When flipping “Wish You Were Here,” to the B-side, the second half of “Shine On You Crazy Diamond” served as the record’s finale, following Roy Harper’s “Have a Cigar” and Gilmour’s performance of “Wish You Were Here.” Upon going into the twelve-minute plus song, the howling wind builds  “Shine On You Crazy Diamond” into a breezy experience that would lead Roger Waters to sing again. When the fifth and final part of this magnificent song reaches its end, Syd Barrett’s “See Emily Play” instrumentally played out as a tune drifting off into the sunset. What a great way to pay homage to a man the entire roster of Pink Floyd deeply respected. The beauty of this song regardless of how you listen to it is the spiritual experience that comes with it. Much like the majority of Pink Floyd’s musical material, “Shine On You Crazy Diamond” remains a razor-sharp timeless classic.

#1 – Another Brick in the Wall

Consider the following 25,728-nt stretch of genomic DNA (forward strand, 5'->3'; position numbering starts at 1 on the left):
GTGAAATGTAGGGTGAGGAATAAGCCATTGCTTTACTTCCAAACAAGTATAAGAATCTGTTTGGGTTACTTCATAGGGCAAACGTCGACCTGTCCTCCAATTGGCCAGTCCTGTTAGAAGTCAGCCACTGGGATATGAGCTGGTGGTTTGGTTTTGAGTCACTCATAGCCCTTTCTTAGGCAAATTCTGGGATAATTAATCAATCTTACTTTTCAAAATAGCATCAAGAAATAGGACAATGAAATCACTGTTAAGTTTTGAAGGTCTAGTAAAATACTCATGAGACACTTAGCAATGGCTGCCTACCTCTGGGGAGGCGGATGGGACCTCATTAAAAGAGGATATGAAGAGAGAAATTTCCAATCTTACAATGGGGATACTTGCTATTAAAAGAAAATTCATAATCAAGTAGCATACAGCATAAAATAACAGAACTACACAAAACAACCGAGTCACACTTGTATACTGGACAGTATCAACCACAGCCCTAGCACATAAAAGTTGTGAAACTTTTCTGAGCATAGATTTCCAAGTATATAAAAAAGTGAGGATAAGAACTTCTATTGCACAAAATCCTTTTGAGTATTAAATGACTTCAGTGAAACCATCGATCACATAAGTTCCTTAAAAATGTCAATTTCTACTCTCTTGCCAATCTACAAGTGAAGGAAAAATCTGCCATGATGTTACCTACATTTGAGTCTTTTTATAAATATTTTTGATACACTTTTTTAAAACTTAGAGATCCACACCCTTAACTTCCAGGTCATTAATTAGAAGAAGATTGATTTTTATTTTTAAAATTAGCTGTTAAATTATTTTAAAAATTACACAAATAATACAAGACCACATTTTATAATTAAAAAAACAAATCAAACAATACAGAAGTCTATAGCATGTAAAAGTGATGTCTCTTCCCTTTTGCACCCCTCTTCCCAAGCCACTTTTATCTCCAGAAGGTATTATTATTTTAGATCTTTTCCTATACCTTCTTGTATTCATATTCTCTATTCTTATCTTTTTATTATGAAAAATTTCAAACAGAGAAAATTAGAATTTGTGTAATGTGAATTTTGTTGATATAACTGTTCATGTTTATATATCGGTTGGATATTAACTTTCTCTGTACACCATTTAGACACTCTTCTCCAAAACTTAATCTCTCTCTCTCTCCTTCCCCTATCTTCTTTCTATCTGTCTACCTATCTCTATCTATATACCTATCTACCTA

Let’s be honest. This is a no-brainer. “Another Brick in the Wall” is so much more than a signature Roger Waters Pink Floyd song. I think I can vouch for several fans that “The Wall” still has the ability to hammer home a message that sends chills up and down the spine of a listener who hears and understands what the song is about. Interestingly enough, the concerns shared by Waters in this song about imperfect educational and judicial systems continue to be hot topics in certain parts of the world today. As a song, “The Wall” never gets old. Whether you listen to its entirety or strictly the “Part II” version, this is a song that has a knack to put the listener into a special mood as it plays. This has always been a Pink Floyd niche as Roger Waters excelled in the ability to draw in an ear that’s willing to hear. This is a song that challenged authority figures who frown upon a person’s right to individualism. In the eyes of a society that’s bent on treating human beings as a Borg collective, unless we each comply, then we have no value. As far as Waters and Pink Floyd were concerned, this was (and still is) unacceptable.